Selected service-discovery systems allow clients to issue multicast queries to locate network devices and services. Qualifying devices and services respond directly to clients; thus, in a large network, potential exists for responses to implode on a client, overrunning available resources. To limit implosion, one service-discovery system, UPnP, permits clients to include a jitter bound in multicast (M-Search) queries. Qualifying devices use the jitter bound to randomize their responses. Initially, clients lack sufficient knowledge to select an appropriate jitter bound, which varies with network size. In this paper, we characterize the performance of UPnP M-Search for various combinations of jitter bound and network size. In addition, we evaluate the performance and costs of four algorithms that might be used for adaptive jitter control. Finally, we suggest an alternative to M-Search for large networks.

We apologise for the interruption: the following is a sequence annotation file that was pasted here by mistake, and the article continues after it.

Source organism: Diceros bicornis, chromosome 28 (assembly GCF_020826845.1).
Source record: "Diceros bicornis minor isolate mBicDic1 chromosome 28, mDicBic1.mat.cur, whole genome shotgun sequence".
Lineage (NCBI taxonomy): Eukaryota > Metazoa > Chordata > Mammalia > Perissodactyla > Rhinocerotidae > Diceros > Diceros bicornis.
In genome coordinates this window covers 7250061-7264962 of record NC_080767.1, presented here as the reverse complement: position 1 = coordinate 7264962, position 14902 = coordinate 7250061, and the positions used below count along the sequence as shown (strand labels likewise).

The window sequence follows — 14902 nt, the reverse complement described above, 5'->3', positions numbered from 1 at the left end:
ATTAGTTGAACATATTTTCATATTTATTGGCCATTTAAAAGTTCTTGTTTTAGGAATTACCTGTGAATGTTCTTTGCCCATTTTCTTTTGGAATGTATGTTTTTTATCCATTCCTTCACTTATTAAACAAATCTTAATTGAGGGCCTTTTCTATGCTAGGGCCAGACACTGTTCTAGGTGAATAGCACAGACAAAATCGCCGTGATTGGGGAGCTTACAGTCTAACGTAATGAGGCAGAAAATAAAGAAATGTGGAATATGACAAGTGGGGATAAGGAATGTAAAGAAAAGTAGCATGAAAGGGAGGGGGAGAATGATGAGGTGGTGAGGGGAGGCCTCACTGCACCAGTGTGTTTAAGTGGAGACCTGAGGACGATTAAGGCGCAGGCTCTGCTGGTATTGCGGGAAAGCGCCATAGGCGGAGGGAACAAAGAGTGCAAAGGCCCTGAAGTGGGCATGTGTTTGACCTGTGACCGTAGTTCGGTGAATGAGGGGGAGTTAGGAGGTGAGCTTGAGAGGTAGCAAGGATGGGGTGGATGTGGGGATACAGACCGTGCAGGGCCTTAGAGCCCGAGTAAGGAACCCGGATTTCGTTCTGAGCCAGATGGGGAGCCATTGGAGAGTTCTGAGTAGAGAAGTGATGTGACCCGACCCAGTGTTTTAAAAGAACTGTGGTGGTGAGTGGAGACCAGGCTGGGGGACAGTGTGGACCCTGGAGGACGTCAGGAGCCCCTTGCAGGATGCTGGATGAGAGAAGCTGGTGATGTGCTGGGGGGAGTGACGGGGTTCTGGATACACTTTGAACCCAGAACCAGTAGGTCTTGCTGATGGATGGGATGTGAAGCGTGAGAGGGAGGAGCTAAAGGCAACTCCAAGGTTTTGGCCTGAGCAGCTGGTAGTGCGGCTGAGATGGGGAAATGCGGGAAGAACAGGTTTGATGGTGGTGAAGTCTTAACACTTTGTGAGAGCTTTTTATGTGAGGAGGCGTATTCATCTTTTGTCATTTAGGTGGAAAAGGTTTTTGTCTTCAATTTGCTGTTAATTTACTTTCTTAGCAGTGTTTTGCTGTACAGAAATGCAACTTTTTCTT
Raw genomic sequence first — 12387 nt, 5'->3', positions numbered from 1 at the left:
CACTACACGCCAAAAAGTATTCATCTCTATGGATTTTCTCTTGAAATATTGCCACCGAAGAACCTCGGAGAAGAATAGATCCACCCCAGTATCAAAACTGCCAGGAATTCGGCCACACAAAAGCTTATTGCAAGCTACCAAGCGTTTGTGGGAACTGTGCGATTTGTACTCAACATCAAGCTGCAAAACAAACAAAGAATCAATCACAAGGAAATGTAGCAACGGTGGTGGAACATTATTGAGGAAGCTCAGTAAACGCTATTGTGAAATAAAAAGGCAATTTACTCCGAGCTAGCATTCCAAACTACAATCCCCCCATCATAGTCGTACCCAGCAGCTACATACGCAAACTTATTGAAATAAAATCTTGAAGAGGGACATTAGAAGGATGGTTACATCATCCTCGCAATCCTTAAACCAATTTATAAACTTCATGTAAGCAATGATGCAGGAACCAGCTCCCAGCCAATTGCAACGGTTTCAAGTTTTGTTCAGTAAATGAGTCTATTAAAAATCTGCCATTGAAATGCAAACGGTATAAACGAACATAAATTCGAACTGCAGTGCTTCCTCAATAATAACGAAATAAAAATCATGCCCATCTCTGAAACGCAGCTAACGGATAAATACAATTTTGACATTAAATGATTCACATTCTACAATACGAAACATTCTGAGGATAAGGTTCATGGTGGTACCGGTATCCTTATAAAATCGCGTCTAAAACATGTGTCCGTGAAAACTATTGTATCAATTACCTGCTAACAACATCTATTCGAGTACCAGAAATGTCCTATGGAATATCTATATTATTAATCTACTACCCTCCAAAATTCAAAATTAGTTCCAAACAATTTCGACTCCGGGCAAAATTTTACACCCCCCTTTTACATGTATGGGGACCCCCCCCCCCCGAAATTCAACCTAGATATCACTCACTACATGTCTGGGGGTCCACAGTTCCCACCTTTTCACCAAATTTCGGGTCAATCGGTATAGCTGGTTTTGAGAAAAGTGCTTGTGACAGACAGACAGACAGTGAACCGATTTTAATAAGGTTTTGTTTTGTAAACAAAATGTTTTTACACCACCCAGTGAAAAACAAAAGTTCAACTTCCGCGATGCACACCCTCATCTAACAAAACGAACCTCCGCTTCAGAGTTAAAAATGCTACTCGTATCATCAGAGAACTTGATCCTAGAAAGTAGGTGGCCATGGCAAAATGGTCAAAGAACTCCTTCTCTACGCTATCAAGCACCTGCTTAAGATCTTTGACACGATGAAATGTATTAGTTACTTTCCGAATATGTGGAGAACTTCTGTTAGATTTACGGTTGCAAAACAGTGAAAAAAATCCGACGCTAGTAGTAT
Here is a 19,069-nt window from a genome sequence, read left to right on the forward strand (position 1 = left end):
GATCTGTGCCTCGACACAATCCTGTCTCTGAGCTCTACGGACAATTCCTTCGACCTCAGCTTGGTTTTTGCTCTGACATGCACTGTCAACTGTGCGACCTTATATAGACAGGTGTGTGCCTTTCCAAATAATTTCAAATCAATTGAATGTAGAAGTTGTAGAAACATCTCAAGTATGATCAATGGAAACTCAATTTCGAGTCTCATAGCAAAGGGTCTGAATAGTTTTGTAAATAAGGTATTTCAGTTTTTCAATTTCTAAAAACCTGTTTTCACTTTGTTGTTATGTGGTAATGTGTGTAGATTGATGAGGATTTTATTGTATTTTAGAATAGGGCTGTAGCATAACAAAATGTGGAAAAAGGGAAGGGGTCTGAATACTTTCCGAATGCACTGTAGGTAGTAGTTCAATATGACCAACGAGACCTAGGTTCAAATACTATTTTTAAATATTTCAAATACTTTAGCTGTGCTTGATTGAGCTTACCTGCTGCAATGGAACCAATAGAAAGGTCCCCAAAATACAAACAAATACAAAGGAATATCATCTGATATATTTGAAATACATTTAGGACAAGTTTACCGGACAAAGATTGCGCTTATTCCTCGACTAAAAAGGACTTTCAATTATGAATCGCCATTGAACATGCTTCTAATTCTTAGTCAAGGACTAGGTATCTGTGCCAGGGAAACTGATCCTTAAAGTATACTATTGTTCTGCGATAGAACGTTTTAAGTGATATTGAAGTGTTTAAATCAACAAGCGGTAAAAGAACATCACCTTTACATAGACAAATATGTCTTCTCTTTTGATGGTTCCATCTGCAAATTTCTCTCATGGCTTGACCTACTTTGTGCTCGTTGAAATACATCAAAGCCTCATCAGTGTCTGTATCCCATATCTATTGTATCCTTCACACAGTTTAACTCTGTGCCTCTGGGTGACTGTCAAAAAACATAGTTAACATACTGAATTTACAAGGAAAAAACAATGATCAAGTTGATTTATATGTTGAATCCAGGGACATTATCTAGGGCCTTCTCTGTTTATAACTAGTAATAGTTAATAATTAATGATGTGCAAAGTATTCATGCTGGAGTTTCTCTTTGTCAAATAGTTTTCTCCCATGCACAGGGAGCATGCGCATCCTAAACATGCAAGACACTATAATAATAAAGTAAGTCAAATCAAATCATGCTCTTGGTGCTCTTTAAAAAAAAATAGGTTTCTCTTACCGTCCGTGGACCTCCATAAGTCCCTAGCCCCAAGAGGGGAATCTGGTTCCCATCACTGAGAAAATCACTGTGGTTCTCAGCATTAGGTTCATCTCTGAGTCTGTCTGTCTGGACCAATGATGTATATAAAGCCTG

International Conference on Communications | 38th | | IEEE